The commission also dug into the masking requirements for casino and slot parlor employees Wednesday.

Encore Boston Harbor said about 70 percent of its workers are fully vaccinated and that it requires vaccination verification before an employee is allowed to go mask-free. Jacqui Krum, Encore Boston Harbor’s senior vice president and general counsel, said about half of the Everett casino’s guests wear masks.

MGM Springfield said it is mandating that all employees, regardless of vaccination status, wear a mask while at work. Vice President and Counsel Gus Kim told the commission that about 50 percent of the casino’s employees are vaccinated.

Plainridge Park Casino said it is not requiring any of its employees to wear masks. General Manager North Grounsell estimated that between 60 percent and 65 percent of workers are vaccinated. That combination did not sit well with at least three commissioners.

Commissioner Gayle Cameron pointed out that Gov. Baker said his administration’s guidance was based in part on the fact that 70 percent of the state’s population is fully vaccinated.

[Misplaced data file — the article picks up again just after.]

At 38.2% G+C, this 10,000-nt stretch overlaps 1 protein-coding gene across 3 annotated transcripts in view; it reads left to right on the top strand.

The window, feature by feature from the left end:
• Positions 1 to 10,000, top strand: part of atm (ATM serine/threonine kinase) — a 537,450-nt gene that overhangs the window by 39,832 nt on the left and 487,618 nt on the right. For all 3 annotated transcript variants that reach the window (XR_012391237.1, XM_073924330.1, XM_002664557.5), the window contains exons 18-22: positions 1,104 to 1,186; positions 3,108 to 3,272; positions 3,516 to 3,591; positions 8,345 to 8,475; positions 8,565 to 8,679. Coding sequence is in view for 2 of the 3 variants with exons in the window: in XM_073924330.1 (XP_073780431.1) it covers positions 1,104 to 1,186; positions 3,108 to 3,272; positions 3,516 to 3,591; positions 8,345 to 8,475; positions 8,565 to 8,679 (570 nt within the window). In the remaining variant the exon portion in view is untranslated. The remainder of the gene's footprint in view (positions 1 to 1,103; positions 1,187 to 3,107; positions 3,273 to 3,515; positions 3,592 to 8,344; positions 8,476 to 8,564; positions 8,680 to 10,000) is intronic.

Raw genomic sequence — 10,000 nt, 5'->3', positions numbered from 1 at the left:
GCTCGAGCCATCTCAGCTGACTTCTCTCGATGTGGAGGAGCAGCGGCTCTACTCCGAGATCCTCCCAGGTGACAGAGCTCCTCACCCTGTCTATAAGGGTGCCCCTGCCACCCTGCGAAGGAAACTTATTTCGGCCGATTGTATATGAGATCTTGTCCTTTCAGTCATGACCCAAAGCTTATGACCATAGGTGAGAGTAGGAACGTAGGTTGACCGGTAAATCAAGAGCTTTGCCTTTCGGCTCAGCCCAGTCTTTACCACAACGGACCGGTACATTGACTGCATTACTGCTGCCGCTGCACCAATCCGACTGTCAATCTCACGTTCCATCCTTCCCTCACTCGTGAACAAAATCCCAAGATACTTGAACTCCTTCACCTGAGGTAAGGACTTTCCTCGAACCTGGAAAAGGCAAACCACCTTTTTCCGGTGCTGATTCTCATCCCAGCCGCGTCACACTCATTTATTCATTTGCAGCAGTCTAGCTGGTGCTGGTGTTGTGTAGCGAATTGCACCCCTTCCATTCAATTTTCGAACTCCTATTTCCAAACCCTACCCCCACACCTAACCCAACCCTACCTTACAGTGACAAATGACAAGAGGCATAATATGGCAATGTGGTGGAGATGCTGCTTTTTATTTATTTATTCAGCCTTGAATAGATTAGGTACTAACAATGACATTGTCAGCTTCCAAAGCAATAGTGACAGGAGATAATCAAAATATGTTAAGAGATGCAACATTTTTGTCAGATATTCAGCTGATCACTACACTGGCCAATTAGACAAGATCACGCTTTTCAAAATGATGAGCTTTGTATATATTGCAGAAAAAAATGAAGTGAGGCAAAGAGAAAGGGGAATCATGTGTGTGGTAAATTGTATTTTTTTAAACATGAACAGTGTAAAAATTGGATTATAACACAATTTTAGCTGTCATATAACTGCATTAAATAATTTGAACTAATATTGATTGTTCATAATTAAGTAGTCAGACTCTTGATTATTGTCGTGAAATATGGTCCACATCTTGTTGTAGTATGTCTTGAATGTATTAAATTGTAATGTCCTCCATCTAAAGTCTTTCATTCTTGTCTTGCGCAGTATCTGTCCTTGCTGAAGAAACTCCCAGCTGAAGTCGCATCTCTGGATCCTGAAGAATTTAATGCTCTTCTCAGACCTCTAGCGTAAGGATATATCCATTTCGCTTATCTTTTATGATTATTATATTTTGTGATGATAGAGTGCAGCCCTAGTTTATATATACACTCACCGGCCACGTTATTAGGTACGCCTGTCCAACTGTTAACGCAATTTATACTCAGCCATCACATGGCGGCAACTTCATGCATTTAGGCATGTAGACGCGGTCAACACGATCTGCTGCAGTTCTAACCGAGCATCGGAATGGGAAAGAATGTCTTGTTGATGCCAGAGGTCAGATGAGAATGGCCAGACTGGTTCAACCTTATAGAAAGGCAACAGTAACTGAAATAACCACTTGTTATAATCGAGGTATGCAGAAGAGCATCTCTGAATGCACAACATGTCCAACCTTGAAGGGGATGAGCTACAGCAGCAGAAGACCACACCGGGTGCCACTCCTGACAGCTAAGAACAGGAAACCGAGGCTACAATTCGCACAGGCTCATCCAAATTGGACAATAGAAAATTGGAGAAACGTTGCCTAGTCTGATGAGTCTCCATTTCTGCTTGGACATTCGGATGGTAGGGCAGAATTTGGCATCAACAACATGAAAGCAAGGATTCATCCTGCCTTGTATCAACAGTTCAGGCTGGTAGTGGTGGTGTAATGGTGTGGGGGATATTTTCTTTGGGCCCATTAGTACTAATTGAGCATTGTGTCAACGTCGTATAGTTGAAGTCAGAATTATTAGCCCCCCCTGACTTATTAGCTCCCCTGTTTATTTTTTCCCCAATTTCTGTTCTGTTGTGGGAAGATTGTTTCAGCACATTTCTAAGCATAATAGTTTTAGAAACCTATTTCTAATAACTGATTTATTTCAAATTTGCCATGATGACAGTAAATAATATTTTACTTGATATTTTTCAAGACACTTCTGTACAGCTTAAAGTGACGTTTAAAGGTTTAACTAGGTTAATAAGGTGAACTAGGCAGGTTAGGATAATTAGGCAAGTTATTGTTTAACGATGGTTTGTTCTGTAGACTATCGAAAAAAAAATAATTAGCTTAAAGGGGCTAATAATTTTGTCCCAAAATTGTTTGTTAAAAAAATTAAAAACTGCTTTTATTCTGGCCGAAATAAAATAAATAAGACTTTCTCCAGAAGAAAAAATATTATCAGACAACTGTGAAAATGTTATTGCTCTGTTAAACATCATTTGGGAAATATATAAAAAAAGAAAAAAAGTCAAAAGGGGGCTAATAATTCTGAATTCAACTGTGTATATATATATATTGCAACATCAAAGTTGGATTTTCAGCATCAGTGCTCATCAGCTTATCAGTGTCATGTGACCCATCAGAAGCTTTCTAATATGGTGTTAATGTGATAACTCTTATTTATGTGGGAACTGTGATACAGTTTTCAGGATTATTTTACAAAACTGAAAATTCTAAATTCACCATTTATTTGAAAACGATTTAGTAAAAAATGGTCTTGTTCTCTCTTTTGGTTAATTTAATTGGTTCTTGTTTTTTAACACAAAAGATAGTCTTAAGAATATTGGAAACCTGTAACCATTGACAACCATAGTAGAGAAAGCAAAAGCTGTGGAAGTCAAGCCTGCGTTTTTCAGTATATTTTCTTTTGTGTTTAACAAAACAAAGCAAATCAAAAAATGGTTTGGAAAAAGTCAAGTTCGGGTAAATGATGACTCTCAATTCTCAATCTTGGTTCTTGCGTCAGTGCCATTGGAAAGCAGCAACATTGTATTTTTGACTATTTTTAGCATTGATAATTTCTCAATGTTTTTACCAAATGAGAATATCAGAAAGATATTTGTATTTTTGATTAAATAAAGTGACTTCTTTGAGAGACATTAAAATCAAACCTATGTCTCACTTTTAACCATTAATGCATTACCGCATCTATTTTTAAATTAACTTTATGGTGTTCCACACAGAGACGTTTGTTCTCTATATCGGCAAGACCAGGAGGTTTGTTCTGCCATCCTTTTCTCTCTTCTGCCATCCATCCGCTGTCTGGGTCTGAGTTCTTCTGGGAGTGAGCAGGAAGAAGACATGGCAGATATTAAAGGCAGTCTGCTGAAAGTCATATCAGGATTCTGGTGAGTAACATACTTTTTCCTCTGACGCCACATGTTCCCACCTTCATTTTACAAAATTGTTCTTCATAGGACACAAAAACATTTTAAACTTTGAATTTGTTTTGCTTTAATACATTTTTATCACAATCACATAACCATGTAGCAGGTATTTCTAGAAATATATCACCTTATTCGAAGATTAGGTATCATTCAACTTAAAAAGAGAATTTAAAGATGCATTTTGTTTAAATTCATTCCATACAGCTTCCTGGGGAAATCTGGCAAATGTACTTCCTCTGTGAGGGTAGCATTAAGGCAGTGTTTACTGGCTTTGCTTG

“When I hear that it’s below that at PPC, I’m just a bit concerned,” she said. Cameron added, “I guess I’m just a little uncomfortable with PPC not requiring their employees to mask because I do think it sends a message to the patrons and to the other employees who are vaccinated and are very safety conscious.”

Grounsell told commissioners that the slots parlor had not mandated that unvaccinated employees wear masks based on “advice of our corporate counsel for a variety of different reasons that are highly technical and have to do with employment law.”